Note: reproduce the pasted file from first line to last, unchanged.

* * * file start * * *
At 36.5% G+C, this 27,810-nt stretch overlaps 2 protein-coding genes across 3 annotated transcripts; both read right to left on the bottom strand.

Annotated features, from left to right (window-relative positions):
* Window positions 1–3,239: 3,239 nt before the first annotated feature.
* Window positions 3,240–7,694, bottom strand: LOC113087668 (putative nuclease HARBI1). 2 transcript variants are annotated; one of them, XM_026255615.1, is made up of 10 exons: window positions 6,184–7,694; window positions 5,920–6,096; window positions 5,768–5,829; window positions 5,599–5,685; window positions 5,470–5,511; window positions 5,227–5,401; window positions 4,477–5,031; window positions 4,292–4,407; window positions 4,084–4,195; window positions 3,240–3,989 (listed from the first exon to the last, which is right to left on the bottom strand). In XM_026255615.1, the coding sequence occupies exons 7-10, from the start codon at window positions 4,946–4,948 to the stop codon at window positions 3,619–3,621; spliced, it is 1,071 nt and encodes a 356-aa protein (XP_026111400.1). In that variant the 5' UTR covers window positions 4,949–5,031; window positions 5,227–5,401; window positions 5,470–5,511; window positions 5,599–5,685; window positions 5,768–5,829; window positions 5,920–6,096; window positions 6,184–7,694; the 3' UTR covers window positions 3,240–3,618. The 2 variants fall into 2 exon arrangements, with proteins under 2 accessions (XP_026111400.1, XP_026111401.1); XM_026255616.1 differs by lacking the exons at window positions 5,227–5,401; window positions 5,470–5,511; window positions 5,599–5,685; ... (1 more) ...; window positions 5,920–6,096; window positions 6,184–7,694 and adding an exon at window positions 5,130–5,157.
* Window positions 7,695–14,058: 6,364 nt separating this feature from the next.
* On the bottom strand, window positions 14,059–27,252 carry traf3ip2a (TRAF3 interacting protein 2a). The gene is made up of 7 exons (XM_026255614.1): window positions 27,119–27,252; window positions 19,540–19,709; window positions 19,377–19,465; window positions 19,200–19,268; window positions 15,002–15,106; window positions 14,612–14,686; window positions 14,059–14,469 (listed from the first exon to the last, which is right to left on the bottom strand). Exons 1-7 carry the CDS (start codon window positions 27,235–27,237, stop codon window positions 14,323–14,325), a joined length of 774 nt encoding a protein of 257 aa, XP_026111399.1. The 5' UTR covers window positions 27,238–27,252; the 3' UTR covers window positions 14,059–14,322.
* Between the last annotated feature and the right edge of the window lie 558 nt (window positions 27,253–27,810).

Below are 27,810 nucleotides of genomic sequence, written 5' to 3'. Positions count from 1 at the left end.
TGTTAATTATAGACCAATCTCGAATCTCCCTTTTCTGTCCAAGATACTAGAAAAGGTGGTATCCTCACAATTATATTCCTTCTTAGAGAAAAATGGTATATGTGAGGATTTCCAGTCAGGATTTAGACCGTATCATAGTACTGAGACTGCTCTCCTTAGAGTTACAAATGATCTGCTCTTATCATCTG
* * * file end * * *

At 36.5% G+C, this 27,810-nt stretch overlaps 2 protein-coding genes across 3 annotated transcripts; both read right to left on the bottom strand.

Annotated features, from left to right (window-relative positions):
* Window positions 1–3,239: 3,239 nt before the first annotated feature.
* Window positions 3,240–7,694, bottom strand: LOC113087668 (putative nuclease HARBI1). 2 transcript variants are annotated; one of them, XM_026255615.1, is made up of 10 exons: window positions 6,184–7,694; window positions 5,920–6,096; window positions 5,768–5,829; window positions 5,599–5,685; window positions 5,470–5,511; window positions 5,227–5,401; window positions 4,477–5,031; window positions 4,292–4,407; window positions 4,084–4,195; window positions 3,240–3,989 (listed from the first exon to the last, which is right to left on the bottom strand). In XM_026255615.1, the coding sequence occupies exons 7-10, from the start codon at window positions 4,946–4,948 to the stop codon at window positions 3,619–3,621; spliced, it is 1,071 nt and encodes a 356-aa protein (XP_026111400.1). In that variant the 5' UTR covers window positions 4,949–5,031; window positions 5,227–5,401; window positions 5,470–5,511; window positions 5,599–5,685; window positions 5,768–5,829; window positions 5,920–6,096; window positions 6,184–7,694; the 3' UTR covers window positions 3,240–3,618. The 2 variants fall into 2 exon arrangements, with proteins under 2 accessions (XP_026111400.1, XP_026111401.1); XM_026255616.1 differs by lacking the exons at window positions 5,227–5,401; window positions 5,470–5,511; window positions 5,599–5,685; ... (1 more) ...; window positions 5,920–6,096; window positions 6,184–7,694 and adding an exon at window positions 5,130–5,157.
* Window positions 7,695–14,058: 6,364 nt separating this feature from the next.
* On the bottom strand, window positions 14,059–27,252 carry traf3ip2a (TRAF3 interacting protein 2a). The gene is made up of 7 exons (XM_026255614.1): window positions 27,119–27,252; window positions 19,540–19,709; window positions 19,377–19,465; window positions 19,200–19,268; window positions 15,002–15,106; window positions 14,612–14,686; window positions 14,059–14,469 (listed from the first exon to the last, which is right to left on the bottom strand). Exons 1-7 carry the CDS (start codon window positions 27,235–27,237, stop codon window positions 14,323–14,325), a joined length of 774 nt encoding a protein of 257 aa, XP_026111399.1. The 5' UTR covers window positions 27,238–27,252; the 3' UTR covers window positions 14,059–14,322.
* Between the last annotated feature and the right edge of the window lie 558 nt (window positions 27,253–27,810).

Below are 27,810 nucleotides of genomic sequence, written 5' to 3'. Positions count from 1 at the left end.
TGTTAATTATAGACCAATCTCGAATCTCCCTTTTCTGTCCAAGATACTAGAAAAGGTGGTATCCTCACAATTATATTCCTTCTTAGAGAAAAATGGTATATGTGAGGATTTCCAGTCAGGATTTAGACCGTATCATAGTACTGAGACTGCTCTCCTTAGAGTTACAAATGATCTGCTCTTATCATCTG